I wanted to post this 10 days ago but with my father’s demise the day after these photos were taken I was ……well you can imagine how my blog was not my priority.
Now that things are settling down but nowhere near normal I’m trying to find joy again in the little things, like taking photographs of autumn leaves and flowers and taking walks with friends (with masks on). I’m on the phone a lot catching up with friends because COVID makes visiting in person difficult.
This year for my granddaughter’s fifth birthday we were suppose to get together for a birthday celebration in our backyard on Thanksgiving Monday but our daughter in Hamilton (Winnie’s Mom) received a COVID alert that she had been close to someone who has the virus. Out of caution they decided not to come to Toronto.
On Wednesday they decided that a drive by birthday for Winnie would be okay if we stayed apart and wore masks. Before they arrived I put out chairs on the front lawn and placed her birthday presents next to the chairs and her cake on the wall next to the driveway.
It was different. No hugs and kisses. We stayed on the porch while Winnie opened her gifts and then she dug into a piece of cake. She loved having cake at 10:00 in the morning. The whole thing took maybe 20 minutes. Then we blew her kisses through our masks and they were off to the Toronto Zoo.
This last photo was sent to me by Winnie’s Mom. At the zoo they had these decorated hay bales and Winnie wanted to pose in front of every single one. This one was my favourite.
Many of these photos were taken at art galleries in London, England and here in Toronto. Others are from the Toronto zoo and from the Highgate Cemetery in London. The one of my son-in-law is a selfie he took because he knew he was being followed by that fox. Being followed by a fox is the creepy part for me not my son-in-law.
….cold, grey and windy outside but warm and calm indoors
On Sunday, despite the forecast of high winds and rain, the Turners and I ventured to the Toronto Zoo. We had a lovely day and the rain never materialized to more than a mist and the high winds held off until we left.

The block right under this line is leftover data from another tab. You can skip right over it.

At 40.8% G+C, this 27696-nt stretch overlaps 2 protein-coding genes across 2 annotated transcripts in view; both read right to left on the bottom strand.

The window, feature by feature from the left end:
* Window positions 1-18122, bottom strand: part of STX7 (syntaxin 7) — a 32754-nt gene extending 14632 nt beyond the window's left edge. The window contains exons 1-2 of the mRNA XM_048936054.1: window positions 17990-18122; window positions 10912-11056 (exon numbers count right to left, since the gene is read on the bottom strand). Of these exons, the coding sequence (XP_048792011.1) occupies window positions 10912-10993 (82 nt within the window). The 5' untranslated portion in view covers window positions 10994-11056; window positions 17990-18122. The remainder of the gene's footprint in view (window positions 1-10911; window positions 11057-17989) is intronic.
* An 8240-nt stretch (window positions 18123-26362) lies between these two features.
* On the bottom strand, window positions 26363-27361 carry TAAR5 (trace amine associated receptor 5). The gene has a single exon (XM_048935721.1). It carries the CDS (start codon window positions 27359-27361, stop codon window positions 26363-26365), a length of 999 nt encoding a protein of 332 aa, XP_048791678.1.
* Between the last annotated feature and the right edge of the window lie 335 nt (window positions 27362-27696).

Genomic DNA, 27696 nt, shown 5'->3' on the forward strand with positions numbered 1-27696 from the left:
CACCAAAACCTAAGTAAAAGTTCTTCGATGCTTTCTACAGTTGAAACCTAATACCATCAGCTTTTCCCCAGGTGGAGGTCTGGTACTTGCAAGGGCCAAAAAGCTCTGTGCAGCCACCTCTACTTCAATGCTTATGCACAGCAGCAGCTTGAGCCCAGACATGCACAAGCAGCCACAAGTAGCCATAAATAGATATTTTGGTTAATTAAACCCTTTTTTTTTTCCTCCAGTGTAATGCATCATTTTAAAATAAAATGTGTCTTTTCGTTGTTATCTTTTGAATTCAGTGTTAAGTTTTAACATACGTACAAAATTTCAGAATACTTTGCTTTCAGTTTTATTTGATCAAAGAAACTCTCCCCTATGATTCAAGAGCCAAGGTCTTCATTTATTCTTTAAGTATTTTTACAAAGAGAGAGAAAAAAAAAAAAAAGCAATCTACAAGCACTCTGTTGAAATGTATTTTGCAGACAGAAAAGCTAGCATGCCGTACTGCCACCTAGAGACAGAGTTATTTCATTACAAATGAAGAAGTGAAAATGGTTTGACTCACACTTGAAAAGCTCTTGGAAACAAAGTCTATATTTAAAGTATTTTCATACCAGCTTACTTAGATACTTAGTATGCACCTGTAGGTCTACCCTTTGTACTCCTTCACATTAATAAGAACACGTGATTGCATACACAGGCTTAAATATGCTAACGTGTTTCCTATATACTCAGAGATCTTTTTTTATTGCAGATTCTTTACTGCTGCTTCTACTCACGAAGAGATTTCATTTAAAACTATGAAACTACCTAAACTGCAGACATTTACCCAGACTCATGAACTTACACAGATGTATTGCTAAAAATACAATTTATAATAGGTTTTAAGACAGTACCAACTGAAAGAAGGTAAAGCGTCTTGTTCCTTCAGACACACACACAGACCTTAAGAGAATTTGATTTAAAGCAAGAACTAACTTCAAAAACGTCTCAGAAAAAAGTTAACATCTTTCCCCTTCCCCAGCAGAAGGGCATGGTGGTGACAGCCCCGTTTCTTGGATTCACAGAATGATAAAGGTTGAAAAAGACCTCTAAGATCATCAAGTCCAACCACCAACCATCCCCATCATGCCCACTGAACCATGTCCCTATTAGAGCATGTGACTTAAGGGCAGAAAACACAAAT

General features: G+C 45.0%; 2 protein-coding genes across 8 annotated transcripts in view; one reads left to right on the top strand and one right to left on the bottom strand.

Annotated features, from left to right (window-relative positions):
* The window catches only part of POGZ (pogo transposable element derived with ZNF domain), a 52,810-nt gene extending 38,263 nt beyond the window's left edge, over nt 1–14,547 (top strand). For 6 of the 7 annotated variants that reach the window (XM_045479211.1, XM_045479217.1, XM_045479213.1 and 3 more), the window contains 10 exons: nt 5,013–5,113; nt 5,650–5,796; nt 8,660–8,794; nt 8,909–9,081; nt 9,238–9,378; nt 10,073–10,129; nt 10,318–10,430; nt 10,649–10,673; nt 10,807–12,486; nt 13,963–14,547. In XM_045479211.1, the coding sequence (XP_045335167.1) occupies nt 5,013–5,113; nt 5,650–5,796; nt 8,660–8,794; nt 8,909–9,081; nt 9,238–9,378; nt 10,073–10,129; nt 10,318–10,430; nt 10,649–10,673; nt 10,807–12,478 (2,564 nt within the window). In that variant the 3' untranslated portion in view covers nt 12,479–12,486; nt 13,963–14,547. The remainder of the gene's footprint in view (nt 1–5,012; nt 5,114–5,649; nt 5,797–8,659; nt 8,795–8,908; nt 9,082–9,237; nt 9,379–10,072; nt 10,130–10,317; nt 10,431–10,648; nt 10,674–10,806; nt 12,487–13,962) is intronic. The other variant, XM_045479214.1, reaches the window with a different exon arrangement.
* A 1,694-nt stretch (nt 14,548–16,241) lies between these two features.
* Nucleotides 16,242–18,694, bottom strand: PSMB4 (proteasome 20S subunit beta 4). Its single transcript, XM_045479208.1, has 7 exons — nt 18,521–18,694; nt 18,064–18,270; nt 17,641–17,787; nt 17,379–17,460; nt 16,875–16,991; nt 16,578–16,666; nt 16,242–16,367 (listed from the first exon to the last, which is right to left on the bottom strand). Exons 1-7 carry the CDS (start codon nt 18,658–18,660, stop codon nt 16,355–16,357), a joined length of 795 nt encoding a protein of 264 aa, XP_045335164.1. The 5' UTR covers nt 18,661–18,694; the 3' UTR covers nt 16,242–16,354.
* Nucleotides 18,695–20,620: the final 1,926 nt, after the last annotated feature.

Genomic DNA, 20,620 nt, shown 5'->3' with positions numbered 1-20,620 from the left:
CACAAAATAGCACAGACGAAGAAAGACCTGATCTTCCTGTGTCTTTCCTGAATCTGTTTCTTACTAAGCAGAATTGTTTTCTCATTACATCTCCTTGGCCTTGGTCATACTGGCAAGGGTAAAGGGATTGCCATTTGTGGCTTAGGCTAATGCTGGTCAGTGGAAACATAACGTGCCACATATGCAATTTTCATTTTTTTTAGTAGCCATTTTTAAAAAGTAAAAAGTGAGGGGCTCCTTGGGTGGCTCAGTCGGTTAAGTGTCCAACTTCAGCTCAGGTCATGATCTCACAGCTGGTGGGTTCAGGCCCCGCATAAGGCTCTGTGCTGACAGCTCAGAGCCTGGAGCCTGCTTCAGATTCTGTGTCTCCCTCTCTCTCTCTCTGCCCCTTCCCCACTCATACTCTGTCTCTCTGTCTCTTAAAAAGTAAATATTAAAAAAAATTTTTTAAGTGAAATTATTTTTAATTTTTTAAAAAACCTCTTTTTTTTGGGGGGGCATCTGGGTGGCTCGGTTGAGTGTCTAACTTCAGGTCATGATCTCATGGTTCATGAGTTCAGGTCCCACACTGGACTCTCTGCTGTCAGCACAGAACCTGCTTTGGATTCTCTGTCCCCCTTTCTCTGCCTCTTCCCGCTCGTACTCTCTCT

One of my favourite places at the zoo is the Rain Forest Pavilion. For one thing it’s very dry and quite warm in there. It houses some beautiful greenery and some very interesting birds. One of the most interesting for me was the Hamerkop. This is a medium sized bird that lives in the wetlands of Madagascar, Africa and Arabia. It is famous for the large nests it likes to build and the one at the Toronto Zoo is no exception.
Homer is free to fly around the pavilion and the staff leave nesting materials lying around for him to build his dome shaped nest. These nests can be as big as 2 metres deep and 2 metres wide. Not only has Homer used the building materials that are left for him but he’s clearly found other objects, like mittens and pieces of paper to add to his structure.
Most of the other birds were kept in more enclosed areas to protect them from flying into the cold outside. They seemed pretty content with their surroundings where there were numerous trees, perches and resting areas.
Some birds were very happy to share a space with the resident rhinoceros .